LibriVox volunteers bring you 9 recordings of:
“Better Far to Pass Away” by Richard Molesworth Dennys (1884-1916)
This was the fortnightly poetry project for October 20th to November 3rd, 2013.
At this time of year, we dedicate the Fortnightly Poetry project to the fallen in war. This poem, written at a time when the average life expectancy of an officer at the front was a mere six weeks, vividly demonstrates a young officer’s expectation and acceptance of his own death.
(Summary by Ruth Golding)
This project is catalogued at:
LibriVox and Internet Archive.
The poem text can also be found at this address.
My recording of this fortnight’s poem has a running time of 2m 5s.
You can listen to it now, by clicking the following play button;
The entire project, featuring all readers of this week’s poem, is also available at this link.
The zip file size is 9MB with a total running time of 18m 45s.
All the files contained inside the zip are mp3, all with a bitrate of 64kb.
Book Coordinator:Ruth Golding
Meta Coordinator:Ruth Golding
Proof Listener:Ruth Golding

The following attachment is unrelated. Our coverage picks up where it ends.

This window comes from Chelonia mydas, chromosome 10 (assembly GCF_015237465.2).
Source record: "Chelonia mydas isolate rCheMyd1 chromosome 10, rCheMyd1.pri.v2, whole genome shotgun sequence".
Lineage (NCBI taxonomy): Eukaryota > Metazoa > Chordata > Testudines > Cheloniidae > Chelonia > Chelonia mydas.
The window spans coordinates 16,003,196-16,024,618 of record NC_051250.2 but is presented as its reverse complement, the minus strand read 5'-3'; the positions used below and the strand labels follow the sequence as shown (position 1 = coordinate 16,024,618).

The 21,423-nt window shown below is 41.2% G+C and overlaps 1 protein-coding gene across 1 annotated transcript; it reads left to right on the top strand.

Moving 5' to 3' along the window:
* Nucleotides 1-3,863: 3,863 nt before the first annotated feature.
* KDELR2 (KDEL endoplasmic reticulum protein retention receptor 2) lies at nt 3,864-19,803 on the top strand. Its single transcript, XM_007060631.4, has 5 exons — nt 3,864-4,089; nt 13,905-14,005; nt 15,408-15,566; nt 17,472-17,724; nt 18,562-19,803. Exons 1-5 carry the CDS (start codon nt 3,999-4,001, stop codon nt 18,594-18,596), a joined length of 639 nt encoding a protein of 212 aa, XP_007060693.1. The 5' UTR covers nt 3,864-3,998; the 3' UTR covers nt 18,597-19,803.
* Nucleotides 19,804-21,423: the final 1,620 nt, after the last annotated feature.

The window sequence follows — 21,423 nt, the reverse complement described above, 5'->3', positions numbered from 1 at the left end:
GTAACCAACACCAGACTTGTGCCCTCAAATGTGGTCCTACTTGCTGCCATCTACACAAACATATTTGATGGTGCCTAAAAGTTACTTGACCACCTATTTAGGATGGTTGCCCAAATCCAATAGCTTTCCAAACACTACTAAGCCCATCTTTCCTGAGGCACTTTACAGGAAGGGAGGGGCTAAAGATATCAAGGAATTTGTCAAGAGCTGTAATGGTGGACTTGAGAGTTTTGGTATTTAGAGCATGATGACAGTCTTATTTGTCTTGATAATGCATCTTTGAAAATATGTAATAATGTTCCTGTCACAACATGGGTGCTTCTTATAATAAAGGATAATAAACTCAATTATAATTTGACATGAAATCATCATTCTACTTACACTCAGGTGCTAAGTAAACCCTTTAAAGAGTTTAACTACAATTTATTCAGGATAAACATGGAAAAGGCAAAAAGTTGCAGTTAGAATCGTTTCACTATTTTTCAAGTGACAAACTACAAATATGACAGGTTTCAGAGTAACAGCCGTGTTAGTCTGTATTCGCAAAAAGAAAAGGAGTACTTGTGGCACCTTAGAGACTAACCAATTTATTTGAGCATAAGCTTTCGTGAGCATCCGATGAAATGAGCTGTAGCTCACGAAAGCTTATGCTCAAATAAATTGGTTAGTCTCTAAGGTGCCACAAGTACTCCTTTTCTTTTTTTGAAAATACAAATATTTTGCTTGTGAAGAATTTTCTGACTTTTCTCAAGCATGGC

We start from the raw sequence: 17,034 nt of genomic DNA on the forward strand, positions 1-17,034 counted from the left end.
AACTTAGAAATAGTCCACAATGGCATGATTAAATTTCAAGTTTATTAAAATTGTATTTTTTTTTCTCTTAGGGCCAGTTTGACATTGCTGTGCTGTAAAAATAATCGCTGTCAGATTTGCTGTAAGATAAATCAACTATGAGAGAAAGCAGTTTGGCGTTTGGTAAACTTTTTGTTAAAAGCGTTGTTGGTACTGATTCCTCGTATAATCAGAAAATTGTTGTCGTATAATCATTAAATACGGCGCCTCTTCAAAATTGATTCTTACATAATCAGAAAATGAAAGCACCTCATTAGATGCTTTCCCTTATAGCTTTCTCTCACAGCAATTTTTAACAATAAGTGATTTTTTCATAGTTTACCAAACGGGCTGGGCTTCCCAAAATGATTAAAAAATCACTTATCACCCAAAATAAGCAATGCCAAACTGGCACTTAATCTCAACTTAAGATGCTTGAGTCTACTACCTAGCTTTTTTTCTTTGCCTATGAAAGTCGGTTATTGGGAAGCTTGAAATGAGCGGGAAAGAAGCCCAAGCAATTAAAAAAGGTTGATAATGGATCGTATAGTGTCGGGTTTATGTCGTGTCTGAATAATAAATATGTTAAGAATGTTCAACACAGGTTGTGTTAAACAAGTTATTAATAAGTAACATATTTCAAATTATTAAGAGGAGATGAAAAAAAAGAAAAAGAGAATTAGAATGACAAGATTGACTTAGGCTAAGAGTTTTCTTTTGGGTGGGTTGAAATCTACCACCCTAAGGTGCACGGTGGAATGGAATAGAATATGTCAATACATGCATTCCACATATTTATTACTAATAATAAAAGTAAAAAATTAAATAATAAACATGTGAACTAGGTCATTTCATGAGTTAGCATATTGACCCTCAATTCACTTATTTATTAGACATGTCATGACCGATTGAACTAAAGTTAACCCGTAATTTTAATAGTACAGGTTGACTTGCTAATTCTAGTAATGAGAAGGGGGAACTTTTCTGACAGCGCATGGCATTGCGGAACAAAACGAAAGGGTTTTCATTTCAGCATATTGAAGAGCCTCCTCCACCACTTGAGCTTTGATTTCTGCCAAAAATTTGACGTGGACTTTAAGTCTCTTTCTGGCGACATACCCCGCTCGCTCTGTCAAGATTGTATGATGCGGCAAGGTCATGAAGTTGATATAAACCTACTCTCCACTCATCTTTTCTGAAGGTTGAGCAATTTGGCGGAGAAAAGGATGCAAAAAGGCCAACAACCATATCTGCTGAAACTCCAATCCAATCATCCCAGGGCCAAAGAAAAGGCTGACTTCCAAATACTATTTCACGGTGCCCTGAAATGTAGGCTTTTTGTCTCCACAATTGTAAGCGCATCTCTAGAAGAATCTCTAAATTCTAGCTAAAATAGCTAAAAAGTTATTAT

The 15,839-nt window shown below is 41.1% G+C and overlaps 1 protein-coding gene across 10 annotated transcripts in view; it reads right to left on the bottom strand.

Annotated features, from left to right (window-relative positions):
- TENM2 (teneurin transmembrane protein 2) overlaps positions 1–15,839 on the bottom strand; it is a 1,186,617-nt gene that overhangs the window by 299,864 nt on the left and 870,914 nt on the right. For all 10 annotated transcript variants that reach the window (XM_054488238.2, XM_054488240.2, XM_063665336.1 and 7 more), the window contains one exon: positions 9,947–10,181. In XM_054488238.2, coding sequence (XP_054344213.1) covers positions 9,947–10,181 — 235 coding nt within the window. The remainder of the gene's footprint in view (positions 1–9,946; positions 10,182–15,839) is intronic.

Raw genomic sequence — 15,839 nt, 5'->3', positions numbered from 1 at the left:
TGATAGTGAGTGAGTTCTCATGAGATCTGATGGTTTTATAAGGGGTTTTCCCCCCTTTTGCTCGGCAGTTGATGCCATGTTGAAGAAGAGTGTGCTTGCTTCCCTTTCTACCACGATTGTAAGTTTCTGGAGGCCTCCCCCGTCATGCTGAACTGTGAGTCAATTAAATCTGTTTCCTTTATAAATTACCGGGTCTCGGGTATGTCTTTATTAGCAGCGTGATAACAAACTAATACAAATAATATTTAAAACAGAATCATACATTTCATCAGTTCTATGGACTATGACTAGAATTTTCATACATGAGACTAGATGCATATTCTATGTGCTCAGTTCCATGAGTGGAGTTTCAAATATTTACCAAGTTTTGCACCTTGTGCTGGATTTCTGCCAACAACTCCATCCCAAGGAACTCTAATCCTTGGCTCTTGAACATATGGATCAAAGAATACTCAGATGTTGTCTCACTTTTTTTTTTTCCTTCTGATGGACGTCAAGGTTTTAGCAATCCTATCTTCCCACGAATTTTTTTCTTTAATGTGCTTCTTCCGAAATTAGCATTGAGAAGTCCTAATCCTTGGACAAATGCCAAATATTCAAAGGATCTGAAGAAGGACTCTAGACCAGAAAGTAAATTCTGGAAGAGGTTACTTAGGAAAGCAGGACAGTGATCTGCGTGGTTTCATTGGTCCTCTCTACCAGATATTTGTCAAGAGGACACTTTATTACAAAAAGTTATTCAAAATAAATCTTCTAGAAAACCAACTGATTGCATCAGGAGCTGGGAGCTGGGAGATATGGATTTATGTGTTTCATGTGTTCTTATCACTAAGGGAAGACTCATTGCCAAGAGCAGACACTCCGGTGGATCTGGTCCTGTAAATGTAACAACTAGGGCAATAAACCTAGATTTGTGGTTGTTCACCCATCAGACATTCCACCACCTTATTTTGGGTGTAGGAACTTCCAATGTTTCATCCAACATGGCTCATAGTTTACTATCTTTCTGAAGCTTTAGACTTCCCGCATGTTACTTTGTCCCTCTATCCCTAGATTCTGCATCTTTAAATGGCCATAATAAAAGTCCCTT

Better Far to Pass Away
Better far to pass away
While the limbs are strong and young,
Ere the ending of the day,
Ere youth’s lusty song be sung.
Hot blood pulsing through the veins,
Youth’s high hope a burning fire,
Young men needs must break the chains
That hold them from their hearts’ desire.
My friends the hills, the sea, the sun,
The winds, the woods, the clouds, the trees —
How feebly, if my youth were done,
Could I, an old man, relish these!
With laughter, then, I’ll go to greet
What Fate has still in store for me,
And welcome Death if we should meet,
And bear him willing company.
My share of fourscore years and ten
I’ll gladly yield to any man,
And take no thought of “where” or “when,”
Contented with my shorter span.
For I have learned what love may be,
And found a heart that understands,
And known a comrade’s constancy,
And felt the grip of friendly hands.
Come when it may, the stern decree
For me to leave the cheery throng
And quit the sturdy company
Of brothers that I work among.
No need for me to look askance,
Since no regret my prospect mars.
My day was happy and perchance
The coming night is full of stars.